The Circle is a model – which is not a co-operative – that sees people supporting themselves collectively in many different ways, within a wider web of support. The potential is to move towards a system of distributed and personalised support that can replace residential care.
It does not replace residential care but seeks to make it more punctuated. In policy terms, residential care becomes merely one part of a wider system that includes GPs and other primary-care services, all of which would ideally be included in a single budget so savings in one area could be fed through to others and to support the social network.
With a similarly circular metaphor, the Oxfordshire Wheel is a path-finding multi-stakeholder care co-operative with a mission to develop a broad range of services provision for and with disabled people and their carers.
At the heart of its vision is the development of ways to help disabled people into paid work. The challenges are formidable, as many of their members with learning disabilities or severe injuries have been out of work for 15 to 20 years.
It may turn out that pioneers such as these demonstrate not that all health and social care can or needs to be integrated, but that there may be a specific group of users with a demand for both, around whom new, more responsive co-operative models of delivery can be built.
Health: Patient-led approaches and enterprises
Many observers of the NHS argue that one of the answers to financial challenges bearing down on the system is to develop a greater role for patients in meeting their own health needs.
This includes models of self-care, co-production, talk of ‘expert patient’ approaches or user-led models. Nesta describes how co-production means not ‘doing public services to people’ but ‘organising public services with people’. This means seeing patients as potential assets who can contribute rather than liabilities or a drain on the system.
Foundation Trust structures have not gone as far as they might in genuinely giving ownership to communities. Yet co-operative and mutual models, through their very structures, can help create mechanisms for deeper and more meaningful service user engagement.
These can be genuinely patient-led enterprises which embed models of co-production in ownership and not just in culture. As staff ownership can offer a greater voice to employees, user ownership can help patients realise the increasing opportunities they have to shape services to their need and expectations.
In terms of new-start enterprises, one interesting innovative model is the Rochdale Circle. This is a membership-based service open to anyone over the age of 50, based on the premise that people can be each other’s solution, and which “backs it up every day, week and month by helping each other out with life’s practical bits and pieces”.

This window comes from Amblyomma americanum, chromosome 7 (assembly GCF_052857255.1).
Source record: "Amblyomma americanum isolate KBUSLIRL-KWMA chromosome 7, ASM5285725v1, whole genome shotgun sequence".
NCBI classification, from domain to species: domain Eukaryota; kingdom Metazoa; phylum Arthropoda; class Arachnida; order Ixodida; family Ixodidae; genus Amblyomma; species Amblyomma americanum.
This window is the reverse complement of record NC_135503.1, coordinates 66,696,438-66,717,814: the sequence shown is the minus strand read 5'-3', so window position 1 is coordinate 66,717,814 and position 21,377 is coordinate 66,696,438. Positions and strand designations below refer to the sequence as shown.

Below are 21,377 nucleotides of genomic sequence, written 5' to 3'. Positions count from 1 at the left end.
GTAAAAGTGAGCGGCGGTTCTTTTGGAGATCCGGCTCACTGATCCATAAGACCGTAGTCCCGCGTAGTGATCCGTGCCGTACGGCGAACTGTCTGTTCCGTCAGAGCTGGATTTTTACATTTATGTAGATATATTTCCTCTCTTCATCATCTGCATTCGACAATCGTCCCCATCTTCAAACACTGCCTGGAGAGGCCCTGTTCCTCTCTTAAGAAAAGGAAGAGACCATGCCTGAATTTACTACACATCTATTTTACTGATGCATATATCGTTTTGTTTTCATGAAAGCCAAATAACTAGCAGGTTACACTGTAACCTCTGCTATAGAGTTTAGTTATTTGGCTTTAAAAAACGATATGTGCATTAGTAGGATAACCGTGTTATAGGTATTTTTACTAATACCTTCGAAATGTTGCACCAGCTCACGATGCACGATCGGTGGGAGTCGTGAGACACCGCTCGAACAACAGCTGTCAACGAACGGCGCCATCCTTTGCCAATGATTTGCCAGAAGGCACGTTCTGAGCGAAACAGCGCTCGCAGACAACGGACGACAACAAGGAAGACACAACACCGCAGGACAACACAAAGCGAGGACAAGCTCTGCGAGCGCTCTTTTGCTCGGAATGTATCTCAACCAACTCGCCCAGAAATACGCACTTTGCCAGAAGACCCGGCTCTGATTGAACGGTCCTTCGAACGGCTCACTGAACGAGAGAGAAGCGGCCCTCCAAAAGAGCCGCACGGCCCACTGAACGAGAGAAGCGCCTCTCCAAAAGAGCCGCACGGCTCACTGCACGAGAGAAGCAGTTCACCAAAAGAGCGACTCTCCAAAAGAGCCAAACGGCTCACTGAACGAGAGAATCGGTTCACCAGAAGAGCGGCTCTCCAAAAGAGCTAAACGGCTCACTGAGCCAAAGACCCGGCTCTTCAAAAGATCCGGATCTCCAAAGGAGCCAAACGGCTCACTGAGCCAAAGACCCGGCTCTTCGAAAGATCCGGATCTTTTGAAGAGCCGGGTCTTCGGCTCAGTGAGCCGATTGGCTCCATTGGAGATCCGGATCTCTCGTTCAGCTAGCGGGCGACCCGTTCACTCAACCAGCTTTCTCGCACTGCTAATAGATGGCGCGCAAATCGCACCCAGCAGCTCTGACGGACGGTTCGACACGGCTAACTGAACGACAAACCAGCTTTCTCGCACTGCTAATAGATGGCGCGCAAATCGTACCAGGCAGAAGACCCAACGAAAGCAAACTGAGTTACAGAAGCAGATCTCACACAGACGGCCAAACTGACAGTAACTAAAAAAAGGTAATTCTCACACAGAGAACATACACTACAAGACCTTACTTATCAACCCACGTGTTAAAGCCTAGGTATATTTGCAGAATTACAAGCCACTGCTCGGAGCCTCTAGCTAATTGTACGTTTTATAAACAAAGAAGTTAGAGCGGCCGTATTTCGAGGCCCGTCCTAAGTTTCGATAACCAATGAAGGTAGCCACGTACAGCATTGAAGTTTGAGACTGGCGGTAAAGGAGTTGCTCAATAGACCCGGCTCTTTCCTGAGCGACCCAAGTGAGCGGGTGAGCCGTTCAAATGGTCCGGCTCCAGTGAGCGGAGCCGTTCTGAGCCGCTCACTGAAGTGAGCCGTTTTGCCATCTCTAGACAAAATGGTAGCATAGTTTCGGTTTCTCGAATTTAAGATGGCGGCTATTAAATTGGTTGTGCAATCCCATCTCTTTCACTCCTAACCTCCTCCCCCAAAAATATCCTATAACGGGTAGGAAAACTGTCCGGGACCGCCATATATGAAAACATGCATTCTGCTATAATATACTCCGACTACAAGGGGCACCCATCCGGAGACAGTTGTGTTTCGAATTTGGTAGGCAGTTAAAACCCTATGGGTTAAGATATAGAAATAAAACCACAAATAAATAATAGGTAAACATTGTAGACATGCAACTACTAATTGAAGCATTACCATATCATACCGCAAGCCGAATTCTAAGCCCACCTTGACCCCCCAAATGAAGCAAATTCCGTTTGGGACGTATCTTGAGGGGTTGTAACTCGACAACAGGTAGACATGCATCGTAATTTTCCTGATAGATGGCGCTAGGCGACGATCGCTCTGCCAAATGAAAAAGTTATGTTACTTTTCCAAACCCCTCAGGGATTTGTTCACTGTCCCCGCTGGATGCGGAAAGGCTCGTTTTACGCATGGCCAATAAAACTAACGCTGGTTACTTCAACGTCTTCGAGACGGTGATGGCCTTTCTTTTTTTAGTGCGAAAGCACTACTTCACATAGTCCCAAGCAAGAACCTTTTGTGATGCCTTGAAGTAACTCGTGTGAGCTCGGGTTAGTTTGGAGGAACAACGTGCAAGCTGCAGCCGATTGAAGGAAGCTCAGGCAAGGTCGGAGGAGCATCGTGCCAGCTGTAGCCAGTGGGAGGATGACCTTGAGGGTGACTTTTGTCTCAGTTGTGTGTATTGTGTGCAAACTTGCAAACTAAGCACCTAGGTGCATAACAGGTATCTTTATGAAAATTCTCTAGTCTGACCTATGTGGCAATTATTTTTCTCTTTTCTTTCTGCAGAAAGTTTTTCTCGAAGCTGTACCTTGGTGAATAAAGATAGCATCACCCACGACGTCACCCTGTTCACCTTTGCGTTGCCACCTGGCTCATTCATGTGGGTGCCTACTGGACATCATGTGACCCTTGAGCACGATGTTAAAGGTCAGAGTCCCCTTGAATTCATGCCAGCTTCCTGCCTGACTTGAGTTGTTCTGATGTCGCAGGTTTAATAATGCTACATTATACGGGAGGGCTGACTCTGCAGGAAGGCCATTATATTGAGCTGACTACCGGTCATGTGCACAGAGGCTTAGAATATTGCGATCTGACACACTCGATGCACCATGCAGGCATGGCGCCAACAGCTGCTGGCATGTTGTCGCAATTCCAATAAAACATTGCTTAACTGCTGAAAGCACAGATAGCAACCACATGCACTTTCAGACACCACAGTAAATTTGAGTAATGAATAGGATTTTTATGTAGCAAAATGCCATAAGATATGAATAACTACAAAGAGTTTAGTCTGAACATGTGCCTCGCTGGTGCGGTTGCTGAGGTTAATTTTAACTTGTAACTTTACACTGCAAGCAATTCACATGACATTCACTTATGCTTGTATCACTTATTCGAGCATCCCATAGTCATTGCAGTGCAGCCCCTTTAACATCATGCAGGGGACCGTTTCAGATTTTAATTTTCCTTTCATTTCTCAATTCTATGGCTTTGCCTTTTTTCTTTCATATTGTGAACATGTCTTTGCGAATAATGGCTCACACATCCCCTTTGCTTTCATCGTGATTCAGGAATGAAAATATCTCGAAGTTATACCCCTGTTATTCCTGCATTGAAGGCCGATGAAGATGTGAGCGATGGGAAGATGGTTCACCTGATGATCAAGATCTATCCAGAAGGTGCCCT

This is real health enterprise, with a particular promise to support citizens’ mental health, which has grown from ideals of participation and trust, companionship and meaningful relationships. Members learn new things, enjoy hobbies and interests with each other, connect with each other to go for a meal, to a car-boot sale, or shopping, and benefit from the support of a real social network.
For more detail on these ideas and on 40 other innovations, Co-operative News readers can take advantage of a 20% discount on The Co-operative Advantage.
Print edition: Was: £14.99. Now £12. Click here to order the print edition from Co-operatives UK.
Digital edition: Was £7.99. Now £6.40. Click here to order the digital edition from New Internationalist.
Quote special offer code: COOPNEWS15
The Co–operative Advantage has been edited by Ed Mayo and jointly written by the following authors:
- Andrew Bibby (Insurance) is a writer and journalist, who writes for a range of clients, including the International Labour Organization and the International Co–operative and Mutual Insurance Federation on co–operative business issues. He blogs on bibbyoncooperatives.org and is the author of a forthcoming book on an early British experiment in worker co-operation.
- Pat Conaty (Social care) is a researcher and innovator in co–operative economics. He is a Fellow of the New Economics Foundation and an Associate of Co-operatives UK. He is co-author with Mike Lewis of the book The Resilience Imperative: Co–operative Transitions to a Steady-state Economy.